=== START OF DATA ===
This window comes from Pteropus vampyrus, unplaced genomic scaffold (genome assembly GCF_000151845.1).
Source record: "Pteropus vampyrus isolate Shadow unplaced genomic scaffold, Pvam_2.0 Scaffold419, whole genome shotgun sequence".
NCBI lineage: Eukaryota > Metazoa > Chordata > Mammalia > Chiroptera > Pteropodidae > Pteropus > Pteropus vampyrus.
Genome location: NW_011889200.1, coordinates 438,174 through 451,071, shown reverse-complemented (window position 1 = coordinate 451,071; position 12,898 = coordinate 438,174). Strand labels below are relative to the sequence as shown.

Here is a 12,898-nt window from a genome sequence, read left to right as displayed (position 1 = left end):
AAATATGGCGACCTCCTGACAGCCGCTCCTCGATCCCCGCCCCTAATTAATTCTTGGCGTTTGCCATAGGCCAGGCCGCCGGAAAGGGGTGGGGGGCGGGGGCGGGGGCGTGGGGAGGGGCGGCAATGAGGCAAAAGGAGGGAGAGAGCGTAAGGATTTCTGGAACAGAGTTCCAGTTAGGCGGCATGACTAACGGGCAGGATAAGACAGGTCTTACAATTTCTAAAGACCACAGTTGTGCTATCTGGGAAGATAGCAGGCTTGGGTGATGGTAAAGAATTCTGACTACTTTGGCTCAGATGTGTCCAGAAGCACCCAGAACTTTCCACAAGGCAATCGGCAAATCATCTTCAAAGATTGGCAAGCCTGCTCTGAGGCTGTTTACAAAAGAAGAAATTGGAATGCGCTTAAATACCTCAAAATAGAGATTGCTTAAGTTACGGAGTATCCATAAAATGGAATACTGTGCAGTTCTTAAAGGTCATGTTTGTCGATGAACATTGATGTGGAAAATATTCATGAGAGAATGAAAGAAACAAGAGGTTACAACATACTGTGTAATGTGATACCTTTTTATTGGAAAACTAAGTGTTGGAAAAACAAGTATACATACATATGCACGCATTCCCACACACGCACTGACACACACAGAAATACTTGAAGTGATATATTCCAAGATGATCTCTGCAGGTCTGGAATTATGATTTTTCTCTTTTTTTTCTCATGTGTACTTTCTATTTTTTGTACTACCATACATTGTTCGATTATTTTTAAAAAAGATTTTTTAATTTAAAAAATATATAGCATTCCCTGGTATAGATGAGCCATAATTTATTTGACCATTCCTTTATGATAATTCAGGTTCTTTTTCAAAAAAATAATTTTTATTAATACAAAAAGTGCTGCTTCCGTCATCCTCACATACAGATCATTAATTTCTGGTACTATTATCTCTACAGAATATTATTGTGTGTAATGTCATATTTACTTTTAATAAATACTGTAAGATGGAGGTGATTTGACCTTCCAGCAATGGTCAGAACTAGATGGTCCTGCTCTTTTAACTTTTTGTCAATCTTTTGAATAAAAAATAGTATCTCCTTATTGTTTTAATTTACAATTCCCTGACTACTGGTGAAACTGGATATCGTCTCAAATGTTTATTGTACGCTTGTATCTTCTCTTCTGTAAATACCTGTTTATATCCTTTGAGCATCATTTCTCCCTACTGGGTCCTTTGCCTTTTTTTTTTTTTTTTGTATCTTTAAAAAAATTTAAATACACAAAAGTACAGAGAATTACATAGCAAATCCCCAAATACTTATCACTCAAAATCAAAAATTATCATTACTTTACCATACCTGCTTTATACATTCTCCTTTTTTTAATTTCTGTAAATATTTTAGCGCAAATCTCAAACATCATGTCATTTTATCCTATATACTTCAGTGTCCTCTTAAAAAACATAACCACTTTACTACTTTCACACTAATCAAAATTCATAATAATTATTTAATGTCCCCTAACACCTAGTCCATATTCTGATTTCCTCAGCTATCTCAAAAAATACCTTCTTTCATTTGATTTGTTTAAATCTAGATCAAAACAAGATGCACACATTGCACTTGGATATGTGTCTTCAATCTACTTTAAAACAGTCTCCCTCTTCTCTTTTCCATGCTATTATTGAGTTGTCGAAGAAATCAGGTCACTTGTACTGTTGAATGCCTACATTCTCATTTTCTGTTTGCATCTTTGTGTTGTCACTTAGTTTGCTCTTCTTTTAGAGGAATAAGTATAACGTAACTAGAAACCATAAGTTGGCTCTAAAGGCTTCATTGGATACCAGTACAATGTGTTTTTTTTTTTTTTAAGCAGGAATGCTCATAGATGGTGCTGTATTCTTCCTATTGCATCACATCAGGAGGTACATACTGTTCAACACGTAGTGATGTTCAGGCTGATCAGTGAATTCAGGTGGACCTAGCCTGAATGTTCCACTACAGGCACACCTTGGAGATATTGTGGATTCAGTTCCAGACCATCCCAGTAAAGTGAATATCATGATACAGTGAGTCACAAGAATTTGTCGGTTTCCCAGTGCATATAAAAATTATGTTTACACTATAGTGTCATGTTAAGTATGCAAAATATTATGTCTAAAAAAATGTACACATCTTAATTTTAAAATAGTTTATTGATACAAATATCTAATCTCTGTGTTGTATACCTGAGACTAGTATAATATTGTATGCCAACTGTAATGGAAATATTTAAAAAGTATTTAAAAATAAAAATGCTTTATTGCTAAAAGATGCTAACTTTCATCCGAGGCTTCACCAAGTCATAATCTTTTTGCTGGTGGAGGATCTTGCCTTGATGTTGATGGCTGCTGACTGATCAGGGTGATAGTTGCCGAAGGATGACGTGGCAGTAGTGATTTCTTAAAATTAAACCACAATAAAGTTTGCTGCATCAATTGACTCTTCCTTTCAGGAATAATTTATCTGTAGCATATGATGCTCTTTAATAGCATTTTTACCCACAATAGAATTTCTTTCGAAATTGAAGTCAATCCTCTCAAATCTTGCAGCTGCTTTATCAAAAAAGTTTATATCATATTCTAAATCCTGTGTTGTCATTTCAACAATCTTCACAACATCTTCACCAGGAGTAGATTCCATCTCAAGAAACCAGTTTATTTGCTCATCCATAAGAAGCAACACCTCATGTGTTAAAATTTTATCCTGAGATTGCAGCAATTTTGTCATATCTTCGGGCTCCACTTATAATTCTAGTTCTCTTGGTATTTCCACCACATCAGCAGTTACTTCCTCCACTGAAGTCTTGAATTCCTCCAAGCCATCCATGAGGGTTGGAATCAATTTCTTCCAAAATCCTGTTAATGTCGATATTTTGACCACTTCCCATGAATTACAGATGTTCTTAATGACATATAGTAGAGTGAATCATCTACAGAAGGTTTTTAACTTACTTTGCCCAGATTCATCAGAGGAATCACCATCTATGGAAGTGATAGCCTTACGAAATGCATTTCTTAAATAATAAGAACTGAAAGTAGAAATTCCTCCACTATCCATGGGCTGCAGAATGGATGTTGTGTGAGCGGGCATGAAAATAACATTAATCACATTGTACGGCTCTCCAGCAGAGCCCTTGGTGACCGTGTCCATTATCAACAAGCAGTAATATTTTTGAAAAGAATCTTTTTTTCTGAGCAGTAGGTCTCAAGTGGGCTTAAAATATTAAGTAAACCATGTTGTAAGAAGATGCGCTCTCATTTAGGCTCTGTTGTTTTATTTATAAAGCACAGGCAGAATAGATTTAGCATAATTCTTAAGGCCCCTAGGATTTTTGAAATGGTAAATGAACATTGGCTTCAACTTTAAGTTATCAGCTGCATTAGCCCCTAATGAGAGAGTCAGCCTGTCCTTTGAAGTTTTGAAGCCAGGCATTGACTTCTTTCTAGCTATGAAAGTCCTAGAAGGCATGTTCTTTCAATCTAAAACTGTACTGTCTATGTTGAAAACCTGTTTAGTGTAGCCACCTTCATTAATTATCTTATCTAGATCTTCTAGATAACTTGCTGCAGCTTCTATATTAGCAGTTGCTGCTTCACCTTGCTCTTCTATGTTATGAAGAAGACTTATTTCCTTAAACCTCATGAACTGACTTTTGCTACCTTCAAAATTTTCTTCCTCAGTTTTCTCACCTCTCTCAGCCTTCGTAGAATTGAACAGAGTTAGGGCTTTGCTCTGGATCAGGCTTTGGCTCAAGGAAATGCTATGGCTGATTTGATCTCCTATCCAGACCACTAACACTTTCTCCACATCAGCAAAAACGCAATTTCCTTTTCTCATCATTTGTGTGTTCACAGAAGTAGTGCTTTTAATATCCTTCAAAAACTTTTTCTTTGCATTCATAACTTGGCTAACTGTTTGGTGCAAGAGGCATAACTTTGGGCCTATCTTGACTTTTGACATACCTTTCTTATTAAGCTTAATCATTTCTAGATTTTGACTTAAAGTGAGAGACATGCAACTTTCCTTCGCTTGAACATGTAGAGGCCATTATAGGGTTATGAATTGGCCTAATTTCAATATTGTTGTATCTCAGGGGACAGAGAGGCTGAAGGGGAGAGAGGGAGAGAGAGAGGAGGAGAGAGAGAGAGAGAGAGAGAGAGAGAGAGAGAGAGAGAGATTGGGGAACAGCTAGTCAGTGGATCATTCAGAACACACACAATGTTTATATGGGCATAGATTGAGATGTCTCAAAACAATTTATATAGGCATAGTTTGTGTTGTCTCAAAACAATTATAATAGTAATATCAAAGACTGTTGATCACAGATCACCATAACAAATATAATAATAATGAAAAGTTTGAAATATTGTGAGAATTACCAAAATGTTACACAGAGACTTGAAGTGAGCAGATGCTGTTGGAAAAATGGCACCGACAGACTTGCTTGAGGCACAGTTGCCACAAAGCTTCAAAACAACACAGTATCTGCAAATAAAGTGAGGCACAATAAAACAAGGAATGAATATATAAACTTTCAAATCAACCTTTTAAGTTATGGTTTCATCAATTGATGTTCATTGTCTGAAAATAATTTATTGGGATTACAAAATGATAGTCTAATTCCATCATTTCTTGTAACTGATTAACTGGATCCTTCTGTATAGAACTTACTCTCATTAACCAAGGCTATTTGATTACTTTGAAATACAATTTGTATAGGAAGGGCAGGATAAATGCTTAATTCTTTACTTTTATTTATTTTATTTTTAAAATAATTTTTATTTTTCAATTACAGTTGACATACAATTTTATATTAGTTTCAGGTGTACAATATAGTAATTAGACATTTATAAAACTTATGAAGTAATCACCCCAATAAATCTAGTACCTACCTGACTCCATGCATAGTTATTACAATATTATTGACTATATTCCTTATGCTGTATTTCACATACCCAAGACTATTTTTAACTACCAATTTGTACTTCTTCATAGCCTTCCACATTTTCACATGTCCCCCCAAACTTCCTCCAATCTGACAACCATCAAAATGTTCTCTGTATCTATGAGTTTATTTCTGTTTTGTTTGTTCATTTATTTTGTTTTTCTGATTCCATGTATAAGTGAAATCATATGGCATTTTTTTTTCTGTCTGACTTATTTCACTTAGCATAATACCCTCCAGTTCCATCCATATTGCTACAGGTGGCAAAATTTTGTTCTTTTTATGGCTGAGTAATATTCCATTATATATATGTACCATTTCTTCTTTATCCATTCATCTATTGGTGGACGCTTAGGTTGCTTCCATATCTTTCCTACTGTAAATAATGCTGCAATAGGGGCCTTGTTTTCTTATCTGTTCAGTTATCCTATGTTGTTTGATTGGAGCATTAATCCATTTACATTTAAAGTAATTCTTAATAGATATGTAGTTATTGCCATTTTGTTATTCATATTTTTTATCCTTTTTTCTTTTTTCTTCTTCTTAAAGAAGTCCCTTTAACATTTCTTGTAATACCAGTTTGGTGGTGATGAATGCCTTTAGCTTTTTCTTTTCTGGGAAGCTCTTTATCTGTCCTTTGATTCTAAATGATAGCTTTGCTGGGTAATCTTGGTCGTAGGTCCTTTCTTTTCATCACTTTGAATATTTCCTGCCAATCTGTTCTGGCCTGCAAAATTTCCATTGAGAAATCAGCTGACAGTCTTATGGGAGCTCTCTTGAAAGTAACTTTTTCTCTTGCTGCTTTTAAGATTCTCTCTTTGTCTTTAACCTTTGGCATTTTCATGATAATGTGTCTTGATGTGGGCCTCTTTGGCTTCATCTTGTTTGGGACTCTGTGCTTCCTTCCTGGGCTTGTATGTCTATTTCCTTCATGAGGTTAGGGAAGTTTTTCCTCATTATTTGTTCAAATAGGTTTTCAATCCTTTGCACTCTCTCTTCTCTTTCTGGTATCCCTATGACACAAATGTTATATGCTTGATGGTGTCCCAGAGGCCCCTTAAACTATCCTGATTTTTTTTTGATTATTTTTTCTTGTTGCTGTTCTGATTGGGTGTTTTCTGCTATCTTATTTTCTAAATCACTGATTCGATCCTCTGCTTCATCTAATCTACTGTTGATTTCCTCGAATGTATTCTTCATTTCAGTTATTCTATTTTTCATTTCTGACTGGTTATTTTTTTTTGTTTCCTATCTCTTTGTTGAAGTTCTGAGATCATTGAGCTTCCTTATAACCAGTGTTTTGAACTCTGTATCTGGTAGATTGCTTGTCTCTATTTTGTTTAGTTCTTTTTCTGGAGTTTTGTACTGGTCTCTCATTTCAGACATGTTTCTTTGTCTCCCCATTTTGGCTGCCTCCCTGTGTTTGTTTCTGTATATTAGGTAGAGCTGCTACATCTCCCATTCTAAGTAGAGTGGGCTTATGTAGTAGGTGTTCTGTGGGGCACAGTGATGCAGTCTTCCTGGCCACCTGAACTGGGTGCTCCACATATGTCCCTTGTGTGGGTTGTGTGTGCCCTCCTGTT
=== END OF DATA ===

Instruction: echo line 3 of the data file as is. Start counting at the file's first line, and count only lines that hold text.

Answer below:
NCBI lineage: Eukaryota > Metazoa > Chordata > Mammalia > Chiroptera > Pteropodidae > Pteropus > Pteropus vampyrus.